Let’s say the two allele variants for gene X are A and B.  If Dad had an AA pairing and Mom had a BB pairing, then our only possibility was an AB pairing.   However, if our Dad was AB and our Mom was BB, then we’d have 2 possible choices:  AB or BB.  And it would be a 50-50 chance that we got either one. 

Now, if both our parents were AB, then we’d have 3 choices (note that $latex AB=BA$) but they are not all equally likely.   There’s only 1 AA and only 1 BB, but there are 2 AB’s.  So there is a 25% chance of AA, a 25% chance of BB, and a 50% chance of AB.  

If it turns out that the A allele is dominant, then from the outside we’d not be able to tell the difference between someone with AA vs. someone with AB.  Only the BB’s would show any signs.  Again, this is no biggy with something as silly as eye color or handedness, but when it comes to diseases or something life threatening, it certainly is.

Times Have Changed

Back in ye-olden days, sometime after Darwin did the damage, it was thought that a dominant gene variant, or allele, would, given enough time, simply wipe out a recessive one.  It seemed reasonable at the time.  If there is a negative selection value for a particular trait, evolution should select it out.  That’s how Natural Selection works, right?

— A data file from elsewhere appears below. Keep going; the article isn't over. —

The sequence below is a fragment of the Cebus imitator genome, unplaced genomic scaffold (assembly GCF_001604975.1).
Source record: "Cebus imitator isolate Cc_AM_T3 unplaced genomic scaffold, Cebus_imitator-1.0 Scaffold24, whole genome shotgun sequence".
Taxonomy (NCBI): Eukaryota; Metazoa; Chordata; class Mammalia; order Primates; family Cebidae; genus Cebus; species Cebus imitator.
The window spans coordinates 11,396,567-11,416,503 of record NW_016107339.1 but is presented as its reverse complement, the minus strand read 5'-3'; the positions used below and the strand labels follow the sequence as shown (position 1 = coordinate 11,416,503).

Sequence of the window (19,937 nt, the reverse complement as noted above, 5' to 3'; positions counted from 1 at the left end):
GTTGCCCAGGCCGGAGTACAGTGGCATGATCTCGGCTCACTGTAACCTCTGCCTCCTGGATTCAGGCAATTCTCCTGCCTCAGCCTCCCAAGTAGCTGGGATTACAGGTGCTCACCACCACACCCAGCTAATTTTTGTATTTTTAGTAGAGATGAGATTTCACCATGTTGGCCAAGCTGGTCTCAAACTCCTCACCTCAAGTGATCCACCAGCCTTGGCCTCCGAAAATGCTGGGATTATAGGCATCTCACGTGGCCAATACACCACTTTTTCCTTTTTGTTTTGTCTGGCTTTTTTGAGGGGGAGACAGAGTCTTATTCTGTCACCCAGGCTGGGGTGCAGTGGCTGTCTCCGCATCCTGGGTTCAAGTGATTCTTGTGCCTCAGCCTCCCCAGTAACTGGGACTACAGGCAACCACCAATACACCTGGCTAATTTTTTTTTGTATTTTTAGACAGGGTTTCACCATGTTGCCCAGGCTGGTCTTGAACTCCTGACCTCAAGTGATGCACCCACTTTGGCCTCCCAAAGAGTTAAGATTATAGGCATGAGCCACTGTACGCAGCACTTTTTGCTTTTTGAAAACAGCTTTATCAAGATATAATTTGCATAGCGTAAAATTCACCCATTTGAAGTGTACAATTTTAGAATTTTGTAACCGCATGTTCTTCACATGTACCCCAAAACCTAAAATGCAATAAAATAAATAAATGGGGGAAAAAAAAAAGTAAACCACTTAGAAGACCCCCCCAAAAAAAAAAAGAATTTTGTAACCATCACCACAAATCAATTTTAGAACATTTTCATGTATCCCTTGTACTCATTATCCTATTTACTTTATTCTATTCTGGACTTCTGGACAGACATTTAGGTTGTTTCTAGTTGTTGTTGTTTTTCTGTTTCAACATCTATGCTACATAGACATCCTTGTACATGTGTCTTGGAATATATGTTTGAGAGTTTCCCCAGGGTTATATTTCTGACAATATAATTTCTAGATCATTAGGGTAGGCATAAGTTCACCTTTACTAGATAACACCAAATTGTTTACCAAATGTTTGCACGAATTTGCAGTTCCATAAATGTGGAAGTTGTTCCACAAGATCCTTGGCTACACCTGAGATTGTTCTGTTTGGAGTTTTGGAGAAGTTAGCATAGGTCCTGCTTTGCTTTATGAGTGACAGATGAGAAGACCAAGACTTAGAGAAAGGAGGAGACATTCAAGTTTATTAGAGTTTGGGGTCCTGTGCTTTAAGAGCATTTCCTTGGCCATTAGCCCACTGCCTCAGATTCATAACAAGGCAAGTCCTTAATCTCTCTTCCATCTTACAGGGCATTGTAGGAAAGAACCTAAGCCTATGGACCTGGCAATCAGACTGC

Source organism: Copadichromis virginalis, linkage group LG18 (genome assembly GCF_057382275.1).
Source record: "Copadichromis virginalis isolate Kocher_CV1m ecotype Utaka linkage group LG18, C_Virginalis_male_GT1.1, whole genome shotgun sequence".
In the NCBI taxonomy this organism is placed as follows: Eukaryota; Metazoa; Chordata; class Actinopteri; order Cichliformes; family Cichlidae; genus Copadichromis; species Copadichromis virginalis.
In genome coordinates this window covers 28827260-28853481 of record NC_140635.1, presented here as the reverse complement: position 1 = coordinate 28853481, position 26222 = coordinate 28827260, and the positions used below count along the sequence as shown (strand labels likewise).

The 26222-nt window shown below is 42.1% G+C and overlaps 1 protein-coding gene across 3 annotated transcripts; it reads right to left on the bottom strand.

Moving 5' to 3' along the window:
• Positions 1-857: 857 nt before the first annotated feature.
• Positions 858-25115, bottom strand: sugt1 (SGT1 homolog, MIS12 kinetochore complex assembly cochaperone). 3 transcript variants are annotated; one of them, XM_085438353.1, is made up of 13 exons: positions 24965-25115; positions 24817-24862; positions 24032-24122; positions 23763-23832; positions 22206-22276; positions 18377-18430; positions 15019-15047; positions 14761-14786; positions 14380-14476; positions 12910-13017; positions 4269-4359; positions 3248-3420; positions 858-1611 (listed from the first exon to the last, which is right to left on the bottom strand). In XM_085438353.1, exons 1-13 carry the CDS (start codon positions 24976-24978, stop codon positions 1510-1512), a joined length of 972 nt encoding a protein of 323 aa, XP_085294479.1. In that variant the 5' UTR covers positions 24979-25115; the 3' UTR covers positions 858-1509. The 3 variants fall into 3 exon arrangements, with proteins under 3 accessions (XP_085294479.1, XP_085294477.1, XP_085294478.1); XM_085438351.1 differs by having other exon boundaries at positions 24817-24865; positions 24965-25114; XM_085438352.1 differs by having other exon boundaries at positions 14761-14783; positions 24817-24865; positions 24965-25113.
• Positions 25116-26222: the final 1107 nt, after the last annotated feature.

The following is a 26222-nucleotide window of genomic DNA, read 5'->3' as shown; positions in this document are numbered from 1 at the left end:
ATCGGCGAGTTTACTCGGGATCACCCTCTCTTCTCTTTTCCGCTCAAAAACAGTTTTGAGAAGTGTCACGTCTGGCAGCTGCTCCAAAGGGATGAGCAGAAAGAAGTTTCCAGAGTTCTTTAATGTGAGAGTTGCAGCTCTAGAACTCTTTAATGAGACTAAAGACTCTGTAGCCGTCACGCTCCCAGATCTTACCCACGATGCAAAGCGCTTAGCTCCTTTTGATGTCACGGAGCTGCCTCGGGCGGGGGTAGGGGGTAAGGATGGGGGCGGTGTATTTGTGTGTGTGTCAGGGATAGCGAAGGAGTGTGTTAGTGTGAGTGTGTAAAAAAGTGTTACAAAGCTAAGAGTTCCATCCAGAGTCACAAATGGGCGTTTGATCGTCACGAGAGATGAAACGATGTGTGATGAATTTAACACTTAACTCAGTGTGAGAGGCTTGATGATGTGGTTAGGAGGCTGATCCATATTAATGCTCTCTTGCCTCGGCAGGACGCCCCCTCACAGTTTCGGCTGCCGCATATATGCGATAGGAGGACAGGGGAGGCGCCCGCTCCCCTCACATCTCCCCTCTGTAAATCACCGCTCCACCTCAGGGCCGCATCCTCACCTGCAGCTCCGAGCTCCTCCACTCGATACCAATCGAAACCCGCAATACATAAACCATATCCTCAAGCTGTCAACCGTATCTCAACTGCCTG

Well, no.  As the above calculations show, life ain’t that simple.  If two members of a population have that AB type, where B is a deleterious (or “bad for you”) allele.  Then, there is a 1/4 probability that they will have a child with the negative BB variation. 

In other words, no matter how bad a trait can be, it can never be wiped out unless you killed off all of the AB’s along with the BB’s.   But, since the AB’s don’t exhibit the negative trait, nature won’t “know” to select them out.  They pass the test. 

Back to Wisdom Teeth

WisdomTeeth Given this new information, we can answer the question posed at the beginning with some confidence.  Even though it is totally true that having wisdom teeth grow in in a prehistoric village can spell death (via infection and impaction), it would not do so until after the person reached breeding age.  In fact, wisdom teeth often don’t show up until the early twenties or later.  By then, the person could have had multiple children.

So, if there was breeding going on between these populations (the one without wisdom teeth, and the one with them) then there would have been a lot of mixing.